The National Health Service is one of the biggest and most popular arms of the UK public service. Attempts to privatise healthcare provision have been fiercely resisted and all major political parties present themselves as protectors and champions of the NHS. But what if politicians' ability to decide medical and public health policies was taken away from them – and the NHS was forced to compete against private companies in a free market?
That’s one of the fears about the major free trade agreement being negotiated between the EU and the USA. The Transatlantic Trade and Investment Partnership (TTIP) seeks to cut tariffs and regulations that act as barriers to trade between the countries involved.
For the health sector, it holds the potential to change the rules that currently protect patients and healthcare professionals, define competition in the provision of medical services and structure public health policy. But how much of the noise being made by health community actors is scaremongering and how much warrants greater attention?
Lack of transparency
The major concerns about TTIP are not solely about what the agreement says but also about the way in which it is being negotiated. The health sector faces the same fundamental problem in organising and preparing a response to TTIP as every other sector: until a final text is agreed it is impossible to assess the impacts. Put simply, we don’t yet know what TTIP says.
The lack of transparency in the negotiations has been heavily criticised and the European Commission (the EU’s executive body) has recently responded by publishing its official negotiating mandate. However, the current draft of the compromise text remains unavailable to all except those involved in negotiations and members of the European parliament (MEPs), who are only able to view it in designated reading rooms.
The lack of documentation makes assessing TTIP’s content difficult – but already a number of potential threats to the NHS have been identified. The central concern is that the agreement could open the NHS up to American suppliers and healthcare companies, liberalising the market and increasing the privatisation of health services.
Under EU law, health is classed as a “service of general economic interest”, meaning that it could theoretically be understood as a market activity and that barriers to free competition between private, public and UK and US-based service providers could be challenged in court. Indeed it is feasible that industry and even some elements of national governments favour exploiting the benefits in terms of increased exports of goods and services associated with healthcare.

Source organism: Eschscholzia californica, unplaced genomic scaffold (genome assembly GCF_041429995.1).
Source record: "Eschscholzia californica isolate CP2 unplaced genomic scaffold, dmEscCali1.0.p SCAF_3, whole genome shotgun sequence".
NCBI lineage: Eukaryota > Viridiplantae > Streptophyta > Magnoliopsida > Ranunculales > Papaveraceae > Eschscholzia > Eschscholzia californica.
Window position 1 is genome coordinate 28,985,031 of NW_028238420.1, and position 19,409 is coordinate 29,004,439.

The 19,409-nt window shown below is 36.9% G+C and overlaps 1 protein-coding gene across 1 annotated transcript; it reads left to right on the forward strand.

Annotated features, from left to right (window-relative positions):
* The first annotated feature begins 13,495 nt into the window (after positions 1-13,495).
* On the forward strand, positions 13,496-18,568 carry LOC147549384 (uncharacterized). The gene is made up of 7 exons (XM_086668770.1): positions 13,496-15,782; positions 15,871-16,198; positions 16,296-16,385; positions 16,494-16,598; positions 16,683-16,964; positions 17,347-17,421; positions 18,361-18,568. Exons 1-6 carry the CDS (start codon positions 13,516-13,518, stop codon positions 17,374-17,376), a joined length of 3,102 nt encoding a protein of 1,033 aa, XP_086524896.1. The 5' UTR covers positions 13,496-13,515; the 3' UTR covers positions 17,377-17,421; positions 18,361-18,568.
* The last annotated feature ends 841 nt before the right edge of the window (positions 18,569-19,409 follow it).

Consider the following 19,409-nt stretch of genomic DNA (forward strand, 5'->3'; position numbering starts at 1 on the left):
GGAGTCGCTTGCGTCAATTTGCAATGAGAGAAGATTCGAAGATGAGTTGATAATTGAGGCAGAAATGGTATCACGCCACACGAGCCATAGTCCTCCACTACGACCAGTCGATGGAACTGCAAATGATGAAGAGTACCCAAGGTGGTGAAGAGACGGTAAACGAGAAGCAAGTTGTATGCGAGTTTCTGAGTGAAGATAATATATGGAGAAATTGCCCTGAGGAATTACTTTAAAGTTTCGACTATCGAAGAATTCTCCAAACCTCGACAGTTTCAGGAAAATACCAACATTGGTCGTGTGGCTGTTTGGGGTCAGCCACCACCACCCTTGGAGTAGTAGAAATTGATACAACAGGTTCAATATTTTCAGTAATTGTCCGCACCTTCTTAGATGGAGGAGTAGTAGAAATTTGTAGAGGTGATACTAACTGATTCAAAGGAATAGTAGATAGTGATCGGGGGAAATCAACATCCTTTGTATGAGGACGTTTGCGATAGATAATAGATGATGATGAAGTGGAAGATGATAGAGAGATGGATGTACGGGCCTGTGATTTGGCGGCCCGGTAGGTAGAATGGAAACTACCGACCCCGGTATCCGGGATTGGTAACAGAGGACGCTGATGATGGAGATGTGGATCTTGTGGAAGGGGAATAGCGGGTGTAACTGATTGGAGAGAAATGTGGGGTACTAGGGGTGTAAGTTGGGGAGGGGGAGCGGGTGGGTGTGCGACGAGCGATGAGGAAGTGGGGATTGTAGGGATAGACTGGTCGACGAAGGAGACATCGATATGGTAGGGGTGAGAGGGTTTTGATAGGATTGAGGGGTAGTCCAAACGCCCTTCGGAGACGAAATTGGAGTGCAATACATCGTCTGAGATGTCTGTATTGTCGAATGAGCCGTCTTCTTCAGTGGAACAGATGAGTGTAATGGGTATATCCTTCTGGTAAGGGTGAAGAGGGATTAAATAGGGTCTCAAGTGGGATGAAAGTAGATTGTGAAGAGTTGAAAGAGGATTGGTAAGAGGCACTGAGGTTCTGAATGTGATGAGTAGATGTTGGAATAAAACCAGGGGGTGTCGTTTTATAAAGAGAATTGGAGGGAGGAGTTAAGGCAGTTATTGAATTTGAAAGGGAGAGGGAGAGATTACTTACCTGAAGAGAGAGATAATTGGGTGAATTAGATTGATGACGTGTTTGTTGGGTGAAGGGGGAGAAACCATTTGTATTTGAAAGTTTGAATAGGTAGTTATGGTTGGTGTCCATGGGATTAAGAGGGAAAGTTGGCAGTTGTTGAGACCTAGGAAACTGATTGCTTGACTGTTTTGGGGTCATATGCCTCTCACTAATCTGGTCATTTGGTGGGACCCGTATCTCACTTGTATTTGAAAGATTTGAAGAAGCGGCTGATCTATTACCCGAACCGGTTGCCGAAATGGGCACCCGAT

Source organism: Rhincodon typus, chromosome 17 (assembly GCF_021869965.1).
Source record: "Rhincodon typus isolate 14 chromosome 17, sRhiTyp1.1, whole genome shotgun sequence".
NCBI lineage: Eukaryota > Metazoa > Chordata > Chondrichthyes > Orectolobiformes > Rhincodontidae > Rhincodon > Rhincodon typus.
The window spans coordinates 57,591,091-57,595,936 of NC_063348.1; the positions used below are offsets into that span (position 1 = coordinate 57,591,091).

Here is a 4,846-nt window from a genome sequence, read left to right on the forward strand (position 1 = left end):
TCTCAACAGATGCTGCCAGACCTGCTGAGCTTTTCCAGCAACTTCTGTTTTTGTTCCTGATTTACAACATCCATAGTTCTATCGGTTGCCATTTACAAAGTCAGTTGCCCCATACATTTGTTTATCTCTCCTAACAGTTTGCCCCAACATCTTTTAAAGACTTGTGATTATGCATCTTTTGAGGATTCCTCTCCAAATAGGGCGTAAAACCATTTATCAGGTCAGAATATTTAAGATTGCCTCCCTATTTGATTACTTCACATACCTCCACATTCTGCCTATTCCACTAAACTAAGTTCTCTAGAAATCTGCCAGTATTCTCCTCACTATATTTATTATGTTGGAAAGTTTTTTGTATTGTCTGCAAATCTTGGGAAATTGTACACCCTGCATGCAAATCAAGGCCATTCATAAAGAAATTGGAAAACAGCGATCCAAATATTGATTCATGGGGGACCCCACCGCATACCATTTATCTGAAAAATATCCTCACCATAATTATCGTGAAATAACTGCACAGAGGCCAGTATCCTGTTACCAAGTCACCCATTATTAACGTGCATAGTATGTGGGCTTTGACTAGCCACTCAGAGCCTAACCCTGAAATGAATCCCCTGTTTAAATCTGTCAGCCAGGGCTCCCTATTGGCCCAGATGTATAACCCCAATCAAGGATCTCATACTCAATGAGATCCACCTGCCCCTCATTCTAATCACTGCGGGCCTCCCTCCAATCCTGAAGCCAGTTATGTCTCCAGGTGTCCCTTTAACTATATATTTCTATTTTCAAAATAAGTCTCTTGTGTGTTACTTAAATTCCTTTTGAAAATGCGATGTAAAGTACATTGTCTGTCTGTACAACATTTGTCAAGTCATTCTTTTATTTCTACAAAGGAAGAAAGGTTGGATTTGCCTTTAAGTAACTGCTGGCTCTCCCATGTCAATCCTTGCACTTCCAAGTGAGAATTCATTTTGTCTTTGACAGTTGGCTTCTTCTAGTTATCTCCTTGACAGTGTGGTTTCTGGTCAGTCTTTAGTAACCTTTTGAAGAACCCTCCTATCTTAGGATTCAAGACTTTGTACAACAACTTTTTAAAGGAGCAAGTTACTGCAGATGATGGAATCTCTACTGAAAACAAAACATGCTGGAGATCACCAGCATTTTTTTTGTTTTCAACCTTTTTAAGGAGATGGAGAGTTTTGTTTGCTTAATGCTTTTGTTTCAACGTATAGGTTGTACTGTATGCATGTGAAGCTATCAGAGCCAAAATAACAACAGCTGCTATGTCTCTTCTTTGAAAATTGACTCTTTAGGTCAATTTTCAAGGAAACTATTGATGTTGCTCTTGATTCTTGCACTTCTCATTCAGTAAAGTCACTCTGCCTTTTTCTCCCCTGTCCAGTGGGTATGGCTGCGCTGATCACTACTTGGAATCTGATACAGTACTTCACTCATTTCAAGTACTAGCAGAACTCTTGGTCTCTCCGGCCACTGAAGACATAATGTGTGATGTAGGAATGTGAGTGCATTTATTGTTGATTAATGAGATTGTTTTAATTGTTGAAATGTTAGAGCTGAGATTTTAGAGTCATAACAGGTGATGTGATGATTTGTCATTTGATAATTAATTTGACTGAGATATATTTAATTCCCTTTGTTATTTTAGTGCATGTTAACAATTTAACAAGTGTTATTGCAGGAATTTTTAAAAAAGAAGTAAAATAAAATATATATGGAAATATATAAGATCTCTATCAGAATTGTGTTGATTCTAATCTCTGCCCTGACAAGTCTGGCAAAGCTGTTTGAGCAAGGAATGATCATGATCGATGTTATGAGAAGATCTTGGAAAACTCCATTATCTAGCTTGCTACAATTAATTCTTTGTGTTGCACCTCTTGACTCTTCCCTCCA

However, the worst-case scenario looks unlikely for the time being. Those documents that have been released to date have generally included an exclusion for publicly funded health services – and the commission’s negotiating team has consistently stated there is no intention to use TTIP in this way.
The NHS European office, which provides a crucial link between EU policy and NHS organisations, has done extensive work on the TTIP and in 2014 issued a briefing that presents the “evidence of reassurance” on this point. It supports the inclusion of a specific exemption for health but is measured in its assessment of the risks, listing a number of public statements from both the commission and UK politicians that pledge to protect health.
Another, arguably far more worrying, element of TTIP is the way it would allow companies to sue the government if policies hurt their profits or investments. This Investor State Dispute Settlement (ISDS) mechanism would use controversial private arbitration panels made up of lawyers to oversee such lawsuits behind closed doors. This would undermine the UK and EU legal systems and make judicial review impossible.
The ISDS is particularly worrying for the NHS in light of two important legal cases. In Philip Morris v Australia, a large tobacco firm is currently using the courts to challenge a ban on branding on cigarette packaging.
In Achmea v Slovakia, a company investing in health insurance services sued the Slovakian government over plans to establish a single health insurance company. In this matter, the tribunal ruled it did not have jurisdiction over the democratic process – but the case for compensation remains open and the company won a previous suit in 2012.
If it becomes easier to sue governments in this way, they might be put off taking action to protect public health or improve service provision that risks damaging companies' profits.
Caution and vigilance
Other potential risks posed by the TTIP include the negative health impacts from reduced tariffs on unhealthy foods and less stringent standards for the approval of drugs. There might also be delays to patient access to medicines because higher intellectual property (IP) standards in the US could mean cheaper copies of “originator” drugs are banned for longer.
However, equally possible is the potential for TTIP to increase access to medicines currently held up by duplicated regulatory procedures, to facilitate the trade of superior health technologies and to improve healthcare standards.
The TTIP does not have to include the ISDS in its current form. In fact, the divisions over the mechanism are so deep that the European parliament recently postponed a vote on whether to include ISDS in its draft report.
Until the final wording of the treaty is released, those worried about TTIP can do little but remain vigilant, press for greater transparency and recognise the ever-more-apparent impact of trade upon healthcare provision.
Ellie Brooks is a consultant for the European Public Health Alliance, Europe's leading NGO advocating for better health, and a PhD candidate at Lancaster University, where she is supported by the Economic and Social Research Council.
Authors: The Conversation